Ask ThatBookkeeper: Whose job is it to use Freshbooks?

Most of the time, pouring over my site stats and analytics is a waste of time. I usually just end up obsessing over why more people read last Tuesday's post than yesterday's, or something else equally trivial. One little nugget that I find very useful is the search terms that people use before they end up at the site. Today's "Ask ThatBookkeeper" question is one of those search terms.

Whose job is it to use Freshbooks?

This isn't exactly how it was worded in the search term. Basically, this person was searching to figure out if the bookkeeper or client was meant to be using Freshbooks, which I thought was an interesting question.

The short answer is that it's the client, not the bookkeeper, that is meant to run Freshbooks. The bookkeeper will often reference that Freshbooks data, but it's not intended to replace bookkeeping software. On the surface, it may seem strange that there's a bookkeeping app that's meant for the client. However, when you look at it closer, you realize that this is how we've done things for a long time.

In the past, a salesperson would hand write invoices when they were out in the field. In most cases, it was too cumbersome to lug around a computer and printer to a client's office or house. When they got back to the office at the end of the day, they would submit their invoices, which would end up on the bookkeeper's desk. The same went for expenses. The salesperson would keep receipts from fuel, meals, travel and supplies. In some cases, they were required to submit a proper expense report along with those receipts.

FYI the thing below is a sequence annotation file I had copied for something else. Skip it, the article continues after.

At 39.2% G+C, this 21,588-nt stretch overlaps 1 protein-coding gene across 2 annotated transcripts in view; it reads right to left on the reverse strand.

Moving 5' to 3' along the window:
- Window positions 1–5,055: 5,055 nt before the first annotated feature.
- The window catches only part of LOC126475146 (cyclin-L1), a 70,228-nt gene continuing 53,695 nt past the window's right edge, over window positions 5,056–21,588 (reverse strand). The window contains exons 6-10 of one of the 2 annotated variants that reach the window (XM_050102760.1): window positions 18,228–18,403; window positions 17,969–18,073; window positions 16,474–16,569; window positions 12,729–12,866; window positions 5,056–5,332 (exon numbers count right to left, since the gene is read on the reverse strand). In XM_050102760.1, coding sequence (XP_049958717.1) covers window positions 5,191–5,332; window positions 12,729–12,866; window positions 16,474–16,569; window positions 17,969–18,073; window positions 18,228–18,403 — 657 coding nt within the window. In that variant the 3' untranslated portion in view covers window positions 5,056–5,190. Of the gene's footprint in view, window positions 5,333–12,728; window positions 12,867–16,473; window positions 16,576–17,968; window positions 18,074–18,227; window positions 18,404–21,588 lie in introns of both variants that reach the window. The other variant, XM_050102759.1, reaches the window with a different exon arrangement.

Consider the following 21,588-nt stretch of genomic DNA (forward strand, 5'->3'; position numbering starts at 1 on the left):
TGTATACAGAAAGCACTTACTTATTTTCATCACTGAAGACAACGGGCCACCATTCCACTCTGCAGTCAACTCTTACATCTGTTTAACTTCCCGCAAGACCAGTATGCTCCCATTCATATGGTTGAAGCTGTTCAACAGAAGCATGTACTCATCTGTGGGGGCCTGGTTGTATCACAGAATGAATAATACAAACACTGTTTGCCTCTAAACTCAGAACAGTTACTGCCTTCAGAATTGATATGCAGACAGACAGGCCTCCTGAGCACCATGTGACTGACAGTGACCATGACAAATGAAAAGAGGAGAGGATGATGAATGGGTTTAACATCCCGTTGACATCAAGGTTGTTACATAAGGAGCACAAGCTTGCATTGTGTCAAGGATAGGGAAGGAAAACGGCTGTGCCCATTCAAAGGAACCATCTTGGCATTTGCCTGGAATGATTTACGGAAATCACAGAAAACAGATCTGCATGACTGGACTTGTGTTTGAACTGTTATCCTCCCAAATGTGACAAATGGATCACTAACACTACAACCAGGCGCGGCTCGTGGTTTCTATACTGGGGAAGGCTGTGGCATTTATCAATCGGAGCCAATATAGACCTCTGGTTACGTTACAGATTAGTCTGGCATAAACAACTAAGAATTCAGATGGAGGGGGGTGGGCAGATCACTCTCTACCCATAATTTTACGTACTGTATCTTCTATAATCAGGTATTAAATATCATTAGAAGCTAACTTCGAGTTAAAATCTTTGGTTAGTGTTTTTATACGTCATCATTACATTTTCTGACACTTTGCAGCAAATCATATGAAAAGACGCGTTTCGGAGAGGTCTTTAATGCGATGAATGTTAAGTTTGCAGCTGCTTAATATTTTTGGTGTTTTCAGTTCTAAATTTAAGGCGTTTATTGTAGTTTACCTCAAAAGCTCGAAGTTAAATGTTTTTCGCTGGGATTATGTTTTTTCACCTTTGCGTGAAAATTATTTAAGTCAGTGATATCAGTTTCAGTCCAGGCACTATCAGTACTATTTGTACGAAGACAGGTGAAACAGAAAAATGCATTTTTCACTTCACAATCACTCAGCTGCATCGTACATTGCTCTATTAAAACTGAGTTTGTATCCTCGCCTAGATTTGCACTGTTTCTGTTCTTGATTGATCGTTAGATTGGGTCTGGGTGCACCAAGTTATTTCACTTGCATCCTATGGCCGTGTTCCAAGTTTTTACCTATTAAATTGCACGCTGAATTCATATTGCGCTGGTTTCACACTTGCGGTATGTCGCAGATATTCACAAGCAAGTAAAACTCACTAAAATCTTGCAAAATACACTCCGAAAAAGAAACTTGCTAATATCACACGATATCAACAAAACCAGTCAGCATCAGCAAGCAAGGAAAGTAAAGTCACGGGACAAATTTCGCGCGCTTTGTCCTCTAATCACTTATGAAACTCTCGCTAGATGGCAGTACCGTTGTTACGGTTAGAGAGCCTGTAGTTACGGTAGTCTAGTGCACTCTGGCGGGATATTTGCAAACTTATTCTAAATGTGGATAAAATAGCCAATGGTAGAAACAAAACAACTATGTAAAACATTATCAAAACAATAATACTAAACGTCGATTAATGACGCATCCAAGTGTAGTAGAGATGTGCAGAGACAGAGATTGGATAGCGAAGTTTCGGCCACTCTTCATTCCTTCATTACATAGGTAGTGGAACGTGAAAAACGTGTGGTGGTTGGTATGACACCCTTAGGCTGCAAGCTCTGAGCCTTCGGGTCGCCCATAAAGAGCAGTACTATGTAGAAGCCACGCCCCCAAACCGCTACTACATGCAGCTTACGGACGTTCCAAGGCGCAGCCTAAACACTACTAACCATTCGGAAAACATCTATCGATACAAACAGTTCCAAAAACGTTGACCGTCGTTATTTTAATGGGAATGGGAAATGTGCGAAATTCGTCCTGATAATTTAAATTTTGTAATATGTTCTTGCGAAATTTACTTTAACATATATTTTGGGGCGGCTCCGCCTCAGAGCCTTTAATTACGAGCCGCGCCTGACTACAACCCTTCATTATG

Fast forward to today. Hand written invoices and expense reports aren't gone...but they should be. This is where an invoicing app like Freshbooks or Blinksale comes in.

It's trivial to bring your smartphone when you visit a client. With it, and the right app, you can handle everything. You can create an invoice on-site that can be emailed directly to your customer. That same smartphone can snap pictures of receipts. Those pictures can be included with relevant details, and forwarded directly to your bookkeeper, whether they're back at the office or somewhere across the country. Now, at the end of the day, 2 things have improved.

    1. You're work as the salesperson is done. You don't need to create an Excel report or drop off copies of the invoices.


    1. The bookkeeper has almost real-time access to the sales and expense information. This means that instead of always being at least a day behind, the whole system has accurate sales information on the same day it was generated.

How are you handling these tasks in your small business? Are you still hand writing invoices? Have you gone completely paperless?